4.3.4.4 Relative standard deviation

The RSD was calculated from the set of simulated ISM results for each iteration of the Monte Carlo simulation. Collectively, patterns in 95% UCL coverage and other performance metrics can be evaluated for different ranges of RSD. The following were noted:

  • Data sets with a high RSD are more likely to achieve specified coverage for 95% UCL of the (population) mean than data sets with low RSD. This effect is explained by the greater variability among replicates leading to higher 95% UCL values, resulting in better coverage.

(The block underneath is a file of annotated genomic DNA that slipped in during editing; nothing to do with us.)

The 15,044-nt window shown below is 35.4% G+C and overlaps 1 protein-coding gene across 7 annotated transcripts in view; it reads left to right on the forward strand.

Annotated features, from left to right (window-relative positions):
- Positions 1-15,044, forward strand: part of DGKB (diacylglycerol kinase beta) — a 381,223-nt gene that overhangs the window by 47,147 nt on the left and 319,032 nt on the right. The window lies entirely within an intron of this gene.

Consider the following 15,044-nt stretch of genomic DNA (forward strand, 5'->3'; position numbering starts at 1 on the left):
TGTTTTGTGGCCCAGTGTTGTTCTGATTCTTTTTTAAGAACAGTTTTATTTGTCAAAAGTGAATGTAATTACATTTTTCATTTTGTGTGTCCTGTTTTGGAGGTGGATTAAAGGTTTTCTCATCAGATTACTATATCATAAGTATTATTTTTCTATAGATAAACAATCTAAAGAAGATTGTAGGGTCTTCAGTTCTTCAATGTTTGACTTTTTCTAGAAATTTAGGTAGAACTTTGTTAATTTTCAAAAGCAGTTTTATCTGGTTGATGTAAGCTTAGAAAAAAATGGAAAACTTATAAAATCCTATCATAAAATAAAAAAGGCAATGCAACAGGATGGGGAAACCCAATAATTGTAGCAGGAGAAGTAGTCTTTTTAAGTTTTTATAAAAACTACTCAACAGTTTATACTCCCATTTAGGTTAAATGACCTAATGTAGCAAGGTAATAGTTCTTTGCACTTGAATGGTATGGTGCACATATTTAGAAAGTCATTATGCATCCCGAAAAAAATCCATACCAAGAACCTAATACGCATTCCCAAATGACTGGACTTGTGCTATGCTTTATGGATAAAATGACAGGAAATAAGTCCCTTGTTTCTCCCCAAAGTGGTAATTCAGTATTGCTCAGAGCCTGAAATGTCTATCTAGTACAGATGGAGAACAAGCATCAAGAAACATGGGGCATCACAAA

• A low RSD may intuitively appear to ensure specified coverage by the 95% UCL or low bias in a single estimate of the mean. However, the opposite is in fact the case when the underlying distribution is positively skewed (e.g., lognormal, gamma). For situations in which the UCL or one replicate mean is less than the true mean, the underestimate increases as RSD decreases. This phenomenon reflects the "proportionality effect," whereby the mean and variance are expected to be positively correlated for positively skewed distributions (Goovaerts 1997). Therefore, when the mean is relatively low, so too is the SD. Taken together, there is a greater likelihood that the UCL exhibits insufficient coverage.